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Odion Ighalo and Bruno Fernandes' Man Utd first impressions 'very good', says Scott McTominay

Ighalo's former Watford team-mate Troy Deeney: "When people get to know Odion's back story, they will see a more human side to him"

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Scott McTominay talks about the character and impact of new signings Odion Ighalo and Bruno Fernandes

New signings Odion Ighalo and Bruno Fernandes have made "very good first impressions" at Manchester United, according to team-mate Scott McTominay.

Ighalo arrived at Old Trafford on Deadline Day on loan until the end of the season from Shanghai Shenhua, revealing he took a pay cut in order to complete a dream move to the club he supported as a boy.

The former Watford striker, who is a Nigeria international, followed midfielder Fernandes, who signed for United from Sporting Lisbon for £46.6m following lengthy talks over the whole month of January.

Odion Ighalo
Image: Ighalo was desperate to secure his move to Manchester United

"They're really, really nice guys," McTominay said on Wednesday, talking at an event for the Heads Up mental health initiative.

"First and foremost they are good people and that's what we need at this football club. We need good friends, who you can go out to dinner with.

Bruno Fernandes in Premier League action for Manchester United against Wolves
Image: Fernandes made his Manchester United debut against Wolves

"What they bring onto the football pitch - we've seen that. Hopefully they can bring a lot for us. First impressions are very good."

Quizzed on his current injury, McTominay added: "I'm feeling good. I'm doing my best to be back on the pitch as soon as I possibly can. The gym work is tough, the running outside is tough. You just have to do your best."

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Watford captain Troy Deeney says not enough Premier League players talk to each other about their mental health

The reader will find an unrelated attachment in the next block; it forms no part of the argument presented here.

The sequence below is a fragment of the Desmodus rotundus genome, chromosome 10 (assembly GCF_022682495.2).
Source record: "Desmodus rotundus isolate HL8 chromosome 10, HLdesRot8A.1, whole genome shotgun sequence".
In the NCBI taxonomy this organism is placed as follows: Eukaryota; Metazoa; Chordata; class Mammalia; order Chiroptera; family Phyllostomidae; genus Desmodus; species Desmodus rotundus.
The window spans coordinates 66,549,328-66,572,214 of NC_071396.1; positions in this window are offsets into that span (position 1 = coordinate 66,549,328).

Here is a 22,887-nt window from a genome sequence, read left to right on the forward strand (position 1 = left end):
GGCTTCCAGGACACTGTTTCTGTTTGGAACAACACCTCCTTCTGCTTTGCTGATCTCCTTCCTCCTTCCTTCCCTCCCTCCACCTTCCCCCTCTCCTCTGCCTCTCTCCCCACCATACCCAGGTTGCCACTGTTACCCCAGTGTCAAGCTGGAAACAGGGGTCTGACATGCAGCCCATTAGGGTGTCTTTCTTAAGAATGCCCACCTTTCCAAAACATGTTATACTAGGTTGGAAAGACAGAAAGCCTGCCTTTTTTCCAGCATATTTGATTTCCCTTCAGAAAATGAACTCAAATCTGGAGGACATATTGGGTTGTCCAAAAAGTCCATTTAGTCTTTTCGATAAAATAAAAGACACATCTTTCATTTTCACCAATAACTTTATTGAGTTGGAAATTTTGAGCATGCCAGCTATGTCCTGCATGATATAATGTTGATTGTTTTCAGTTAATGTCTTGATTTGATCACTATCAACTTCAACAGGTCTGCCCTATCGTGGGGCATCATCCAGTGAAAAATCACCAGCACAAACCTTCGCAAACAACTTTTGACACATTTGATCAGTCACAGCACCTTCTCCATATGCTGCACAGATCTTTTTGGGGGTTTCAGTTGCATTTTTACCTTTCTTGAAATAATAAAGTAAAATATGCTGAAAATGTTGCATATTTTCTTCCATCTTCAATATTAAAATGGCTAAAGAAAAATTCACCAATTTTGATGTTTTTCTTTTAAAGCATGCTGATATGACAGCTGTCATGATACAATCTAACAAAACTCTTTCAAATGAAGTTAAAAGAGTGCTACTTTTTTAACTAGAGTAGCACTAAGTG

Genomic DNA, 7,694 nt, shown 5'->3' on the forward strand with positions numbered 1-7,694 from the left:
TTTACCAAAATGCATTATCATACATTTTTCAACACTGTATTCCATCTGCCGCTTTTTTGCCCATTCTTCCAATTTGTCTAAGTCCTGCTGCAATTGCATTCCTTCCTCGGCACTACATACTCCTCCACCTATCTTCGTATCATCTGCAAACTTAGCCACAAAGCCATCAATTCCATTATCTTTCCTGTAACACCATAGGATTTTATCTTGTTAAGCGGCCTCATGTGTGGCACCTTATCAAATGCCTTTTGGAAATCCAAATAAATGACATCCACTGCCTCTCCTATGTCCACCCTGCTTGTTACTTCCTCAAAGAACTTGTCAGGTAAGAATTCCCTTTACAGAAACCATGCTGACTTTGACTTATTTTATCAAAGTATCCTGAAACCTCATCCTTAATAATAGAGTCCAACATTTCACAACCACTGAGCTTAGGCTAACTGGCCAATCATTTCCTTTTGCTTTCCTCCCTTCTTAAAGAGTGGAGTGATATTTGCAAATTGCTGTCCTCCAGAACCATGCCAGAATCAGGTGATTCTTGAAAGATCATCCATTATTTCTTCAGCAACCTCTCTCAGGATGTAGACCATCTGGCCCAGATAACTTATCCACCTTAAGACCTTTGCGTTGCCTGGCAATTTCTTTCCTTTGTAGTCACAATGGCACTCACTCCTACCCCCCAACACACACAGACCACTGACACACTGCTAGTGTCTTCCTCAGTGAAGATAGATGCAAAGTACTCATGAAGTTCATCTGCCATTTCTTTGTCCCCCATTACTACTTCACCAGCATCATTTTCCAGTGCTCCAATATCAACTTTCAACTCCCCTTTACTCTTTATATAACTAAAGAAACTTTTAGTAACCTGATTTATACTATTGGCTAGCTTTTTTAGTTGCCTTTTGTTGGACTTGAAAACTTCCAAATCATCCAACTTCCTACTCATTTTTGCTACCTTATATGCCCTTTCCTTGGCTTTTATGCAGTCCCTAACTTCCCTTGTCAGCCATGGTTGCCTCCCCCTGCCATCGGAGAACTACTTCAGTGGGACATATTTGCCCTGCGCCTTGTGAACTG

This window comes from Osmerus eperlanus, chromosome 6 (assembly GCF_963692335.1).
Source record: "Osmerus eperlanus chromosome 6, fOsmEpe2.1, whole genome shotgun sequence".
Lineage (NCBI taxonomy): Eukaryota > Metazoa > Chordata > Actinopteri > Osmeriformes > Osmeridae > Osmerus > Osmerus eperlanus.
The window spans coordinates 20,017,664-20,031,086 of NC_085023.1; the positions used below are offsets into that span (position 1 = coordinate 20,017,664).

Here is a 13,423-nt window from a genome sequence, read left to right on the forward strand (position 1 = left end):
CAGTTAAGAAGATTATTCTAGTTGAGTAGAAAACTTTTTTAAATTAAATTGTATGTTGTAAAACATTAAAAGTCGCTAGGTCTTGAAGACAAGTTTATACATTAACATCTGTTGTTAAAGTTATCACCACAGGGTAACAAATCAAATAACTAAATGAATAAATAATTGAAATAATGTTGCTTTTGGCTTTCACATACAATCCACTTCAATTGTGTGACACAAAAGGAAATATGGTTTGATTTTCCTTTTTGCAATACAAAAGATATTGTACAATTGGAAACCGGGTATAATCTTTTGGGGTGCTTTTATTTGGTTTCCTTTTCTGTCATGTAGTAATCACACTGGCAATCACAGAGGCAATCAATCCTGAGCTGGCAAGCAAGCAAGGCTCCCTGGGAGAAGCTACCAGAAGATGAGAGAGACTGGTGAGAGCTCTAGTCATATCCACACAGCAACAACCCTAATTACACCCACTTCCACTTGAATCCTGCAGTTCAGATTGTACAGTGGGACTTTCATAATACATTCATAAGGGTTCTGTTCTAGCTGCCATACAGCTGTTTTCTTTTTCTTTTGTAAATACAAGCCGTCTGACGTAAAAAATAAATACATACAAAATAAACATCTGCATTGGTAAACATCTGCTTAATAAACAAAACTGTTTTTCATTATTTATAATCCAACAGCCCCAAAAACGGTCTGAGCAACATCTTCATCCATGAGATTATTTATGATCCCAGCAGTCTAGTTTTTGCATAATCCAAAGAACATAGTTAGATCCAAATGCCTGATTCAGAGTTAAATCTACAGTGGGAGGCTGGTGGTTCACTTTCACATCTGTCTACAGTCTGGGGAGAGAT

Another player at the Heads Up event was Watford striker Troy Deeney, a former team-mate of Ighalo, and the Hornets captain was delighted for him after he sealed a move back to the Premier League.

"He's a good friend of mine, Odion," Deeney said. "I've got a lot of respect for him as well. When people get to know his back story, they will see a more human side to him. He's a talented footballer too.

"He's got his childhood dream to go play for his childhood club, so you have to tip your hat to him.

Watford's English striker Troy Deeney (R) celebrates with Watford's Nigerian striker Odion Ighalo
Image: Deeney and Ighalo formed a striking partnership at Watford

"When we played Manchester United [in 2015/16] he built up this thing where he felt he had to score, especially after scoring against Liverpool before that.

"He had about 19 shots in that game. He was desperate to score against United. He probably should have passed to me for one of them, and we could have won!

"I told him to calm down before the game, I wasn't so nice after the game! We laugh about it ever since. I wish him all the best."

Football clubs across the country will take part in an initiative to get people talking about their mental health over the next two weekends.

The 'Heads Up' weekends will be staged over February 8 and 9 and February 14 to 17, with a view to harnessing football's popularity to normalise the conversation around mental health.

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